Car won't start in cold weather

weather

#1

The title pretty much sums it up. I have a 2000 dodge caravan with an engine that usually runs great. It’s been very cold recently (-30 F last night, -15 when I tried to start it today) and the car wouldn’t start. The gas tank is at about 1/4 tank. It sounds like it is turning over and then after a couple times it sounds like it almost started, but shakes quite a bit and then starts to try to turn over again. My question is, would this be solely because of the cold weather and will correct itself when it gets warmer? Or is it possible that it is my battery. The accessories turn on and the battery isn’t visibly cracked.



On a seperate note, my Girlfriends car made a series of repetitive beeps when I started it. 3 beeps, 4 beeps, 1 beep was the pattern. It’s a 2000 chevy malibu.



Thank you for taking your time to answer!


#2

If it’s turning over at a close-to-normal speed, the battery is OK. But a few attempts at starting can take a lot of the battery’s charge away. If you can hook up a battery charger, be ready to do so if this doesn’t work:

Turn the key to On (not all the way to start). After a few seconds turn it to Off, then back to On for a few seconds. Repeat this cycle. The fuel pump will run a few seconds then turn off each time you have turned it to On. That will bring fuel and fuel pressure back up to what’s needed. Then turn to Start. This time it may turn over a few times and then start running. If it doesn’t turn over rapidly, it’s probably time for a battery charger, or hook up jumper cables and let it charge from an idling donor car for 10-20 minutes before trying the key dance again.

Best of luck!


#3

Oh please! On, off, on, off. Where did you get this?

Turn the key to ON, wait 5 seconds, then turn to START. That’s all you need to do.

If the fuel pump can’t pressurize the system within five (5) seconds it’s shot, and needs to be replaced.


#4

If the engine keeps turning over the battery is fine. I’d wonder about frozen fuel lines at these temperatures.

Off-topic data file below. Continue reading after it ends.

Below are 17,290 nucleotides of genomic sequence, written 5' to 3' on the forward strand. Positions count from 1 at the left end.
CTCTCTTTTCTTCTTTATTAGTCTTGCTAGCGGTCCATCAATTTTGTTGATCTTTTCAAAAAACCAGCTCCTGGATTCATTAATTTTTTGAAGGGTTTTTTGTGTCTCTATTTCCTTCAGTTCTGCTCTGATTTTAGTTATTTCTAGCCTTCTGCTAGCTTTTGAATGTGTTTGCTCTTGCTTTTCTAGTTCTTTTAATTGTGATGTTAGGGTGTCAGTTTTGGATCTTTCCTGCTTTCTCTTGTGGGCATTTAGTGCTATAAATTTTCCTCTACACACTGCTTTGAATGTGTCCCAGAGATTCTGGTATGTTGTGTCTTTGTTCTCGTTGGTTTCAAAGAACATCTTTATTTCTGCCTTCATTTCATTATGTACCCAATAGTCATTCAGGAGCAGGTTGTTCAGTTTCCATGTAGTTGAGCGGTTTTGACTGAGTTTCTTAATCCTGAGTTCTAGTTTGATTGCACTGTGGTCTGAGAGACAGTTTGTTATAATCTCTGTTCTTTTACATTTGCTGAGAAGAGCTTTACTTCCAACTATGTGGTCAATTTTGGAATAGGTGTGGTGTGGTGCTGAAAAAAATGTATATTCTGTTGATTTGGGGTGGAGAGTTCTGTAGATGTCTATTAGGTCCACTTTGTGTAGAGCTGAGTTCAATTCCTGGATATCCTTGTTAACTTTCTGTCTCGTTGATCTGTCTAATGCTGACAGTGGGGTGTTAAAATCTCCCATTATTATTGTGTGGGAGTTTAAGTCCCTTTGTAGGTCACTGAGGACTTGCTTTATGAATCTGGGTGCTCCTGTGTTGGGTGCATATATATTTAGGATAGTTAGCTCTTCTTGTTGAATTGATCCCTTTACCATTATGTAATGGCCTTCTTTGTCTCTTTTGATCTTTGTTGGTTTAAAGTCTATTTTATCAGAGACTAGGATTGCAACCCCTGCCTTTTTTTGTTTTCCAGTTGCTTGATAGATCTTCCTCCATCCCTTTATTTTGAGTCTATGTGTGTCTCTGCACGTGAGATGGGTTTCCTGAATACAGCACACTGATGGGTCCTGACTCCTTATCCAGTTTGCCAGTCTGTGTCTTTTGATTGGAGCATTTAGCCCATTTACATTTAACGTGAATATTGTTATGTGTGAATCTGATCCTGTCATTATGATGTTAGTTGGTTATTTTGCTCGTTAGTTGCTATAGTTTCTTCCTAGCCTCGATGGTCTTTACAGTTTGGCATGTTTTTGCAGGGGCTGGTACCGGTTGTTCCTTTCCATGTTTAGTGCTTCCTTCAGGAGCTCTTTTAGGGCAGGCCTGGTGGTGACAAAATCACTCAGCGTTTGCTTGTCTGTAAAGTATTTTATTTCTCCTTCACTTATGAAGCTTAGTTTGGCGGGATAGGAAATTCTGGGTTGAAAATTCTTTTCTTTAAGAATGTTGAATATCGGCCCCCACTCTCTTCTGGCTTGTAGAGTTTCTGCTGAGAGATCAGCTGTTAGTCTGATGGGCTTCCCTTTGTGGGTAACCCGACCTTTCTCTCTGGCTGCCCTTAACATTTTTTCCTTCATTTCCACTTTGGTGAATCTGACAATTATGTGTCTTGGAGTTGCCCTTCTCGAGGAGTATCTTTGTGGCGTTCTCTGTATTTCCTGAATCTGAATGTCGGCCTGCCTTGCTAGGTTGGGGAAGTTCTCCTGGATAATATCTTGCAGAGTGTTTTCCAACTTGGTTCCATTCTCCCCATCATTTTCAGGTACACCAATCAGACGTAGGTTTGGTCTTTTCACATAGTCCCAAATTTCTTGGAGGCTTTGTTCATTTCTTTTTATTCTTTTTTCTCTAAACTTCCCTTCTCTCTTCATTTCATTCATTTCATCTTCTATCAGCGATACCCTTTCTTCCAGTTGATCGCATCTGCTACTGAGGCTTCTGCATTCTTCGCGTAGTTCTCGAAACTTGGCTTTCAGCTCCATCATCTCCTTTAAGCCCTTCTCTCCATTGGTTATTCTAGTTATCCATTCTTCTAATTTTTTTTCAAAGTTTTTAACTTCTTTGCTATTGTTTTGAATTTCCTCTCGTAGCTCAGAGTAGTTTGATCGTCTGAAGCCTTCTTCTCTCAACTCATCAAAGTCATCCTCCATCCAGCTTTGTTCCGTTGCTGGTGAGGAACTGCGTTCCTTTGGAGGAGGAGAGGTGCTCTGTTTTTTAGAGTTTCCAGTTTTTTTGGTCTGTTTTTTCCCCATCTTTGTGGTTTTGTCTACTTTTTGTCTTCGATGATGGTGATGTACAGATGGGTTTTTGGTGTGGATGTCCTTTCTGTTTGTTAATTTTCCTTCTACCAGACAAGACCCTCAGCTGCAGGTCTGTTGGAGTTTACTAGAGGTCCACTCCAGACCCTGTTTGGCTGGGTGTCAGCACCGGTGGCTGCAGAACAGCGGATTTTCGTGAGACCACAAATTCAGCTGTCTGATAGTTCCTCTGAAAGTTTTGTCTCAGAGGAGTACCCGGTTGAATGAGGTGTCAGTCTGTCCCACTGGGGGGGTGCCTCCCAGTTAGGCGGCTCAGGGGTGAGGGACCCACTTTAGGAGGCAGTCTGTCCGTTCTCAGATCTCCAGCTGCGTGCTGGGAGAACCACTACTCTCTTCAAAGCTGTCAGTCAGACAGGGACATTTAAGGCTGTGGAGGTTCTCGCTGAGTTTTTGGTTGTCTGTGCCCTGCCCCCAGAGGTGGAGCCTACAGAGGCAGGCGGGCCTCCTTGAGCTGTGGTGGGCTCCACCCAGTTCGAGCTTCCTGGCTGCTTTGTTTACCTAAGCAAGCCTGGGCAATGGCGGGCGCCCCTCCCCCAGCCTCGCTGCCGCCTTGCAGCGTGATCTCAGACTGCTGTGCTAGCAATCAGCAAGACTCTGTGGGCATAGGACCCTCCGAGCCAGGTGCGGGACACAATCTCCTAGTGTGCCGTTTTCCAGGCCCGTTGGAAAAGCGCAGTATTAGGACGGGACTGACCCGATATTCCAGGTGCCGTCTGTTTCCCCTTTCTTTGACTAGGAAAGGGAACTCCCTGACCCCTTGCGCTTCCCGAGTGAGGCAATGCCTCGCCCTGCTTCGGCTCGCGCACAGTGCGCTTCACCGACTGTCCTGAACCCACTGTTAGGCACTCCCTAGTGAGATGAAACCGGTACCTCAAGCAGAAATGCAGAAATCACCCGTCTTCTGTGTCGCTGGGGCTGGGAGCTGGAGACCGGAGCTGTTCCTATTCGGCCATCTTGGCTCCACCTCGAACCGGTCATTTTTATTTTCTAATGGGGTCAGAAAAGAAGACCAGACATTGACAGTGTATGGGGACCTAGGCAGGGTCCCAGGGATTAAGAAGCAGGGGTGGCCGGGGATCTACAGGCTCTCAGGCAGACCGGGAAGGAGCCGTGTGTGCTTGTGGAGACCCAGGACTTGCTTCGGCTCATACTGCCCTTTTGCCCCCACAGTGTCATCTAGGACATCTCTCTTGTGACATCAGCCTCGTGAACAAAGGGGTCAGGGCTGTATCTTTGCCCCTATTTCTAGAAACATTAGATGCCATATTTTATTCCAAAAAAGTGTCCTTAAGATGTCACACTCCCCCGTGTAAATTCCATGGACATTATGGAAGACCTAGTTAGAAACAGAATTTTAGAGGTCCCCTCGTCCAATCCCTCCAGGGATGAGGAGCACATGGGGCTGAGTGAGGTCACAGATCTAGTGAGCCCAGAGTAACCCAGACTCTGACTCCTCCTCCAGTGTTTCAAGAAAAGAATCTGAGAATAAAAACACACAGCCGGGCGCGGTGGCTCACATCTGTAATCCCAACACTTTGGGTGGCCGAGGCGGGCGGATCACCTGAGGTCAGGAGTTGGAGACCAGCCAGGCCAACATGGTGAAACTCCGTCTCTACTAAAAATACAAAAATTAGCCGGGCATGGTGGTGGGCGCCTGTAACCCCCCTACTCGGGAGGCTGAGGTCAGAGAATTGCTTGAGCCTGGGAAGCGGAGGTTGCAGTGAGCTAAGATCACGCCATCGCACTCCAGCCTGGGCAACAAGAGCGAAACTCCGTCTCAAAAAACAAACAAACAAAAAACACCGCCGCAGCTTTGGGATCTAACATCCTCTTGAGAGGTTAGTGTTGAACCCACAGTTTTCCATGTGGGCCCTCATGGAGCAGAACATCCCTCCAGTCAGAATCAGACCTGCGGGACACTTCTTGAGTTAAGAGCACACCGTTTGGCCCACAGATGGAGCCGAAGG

When it’s this cold (-30, Yikes!) everything has to be perfect. The least little thing will keep your engine from starting. Fuel filter? When was it changed? Fuel tank? Full is better, because it minimizes condensation. You said your tank was only 1/4 full. Not good.

When was the last spark plug replacement? Oil change? There’s also the possibility of a failing coolant temperature sensor, and several other things. Modern cars need correct signals from a multitude of sensors in order to start and run correctly. It’s possible that a simple thing is keeping your truck from starting.

My guess is your truck will start when the temperature returns to normal, but you still need to figure out why it won’t start in severe temperatures. It should.


#5

But that will tell him if the fuel system is at fault or not.


#6

Your girlfriend’s beeping may be related to the airbag light being burned out. Does it come on when you turn on the ignition?

As for your problem, try this: try to start the van as you normally would. After a couple of tries, if it doesn’t light off, try holding your foot to the floor as you crank. I’m thinking that it might be so cold that the engine computer is flooding out the engine, and holding your foot to the floor while cranking tells it that you are trying to clear the flooded condition. When / if the car starts, take your foot off of the throttle and see if it will run normally.

Worth a shot.


#7

This on-off on-off technique has worked for me a few times on my 99 Honda Civic, especially if the fuel level in the tank is low and the temperature is cold. I am not sure what causes the crank-not-start problem. I can hear the pump run for a couple seconds each time the key is turned to Run. Once the pump has done this 2-3 times, the engine starts and runs normally.

I think the fuel pump is OK because I never have fuel starvation symptoms once the car is running. My hypothesis is that fuel bleeds out of the pressurized fuel system, maybe due to a faulty check valve on the supply side, or a leaking fuel pressure regulator or maybe even a leaking injector. I don’t smell gasoline, so I do not think there is is an external leak. I have replaced the fuel filter at recommended intervals. The car’s engine runs well.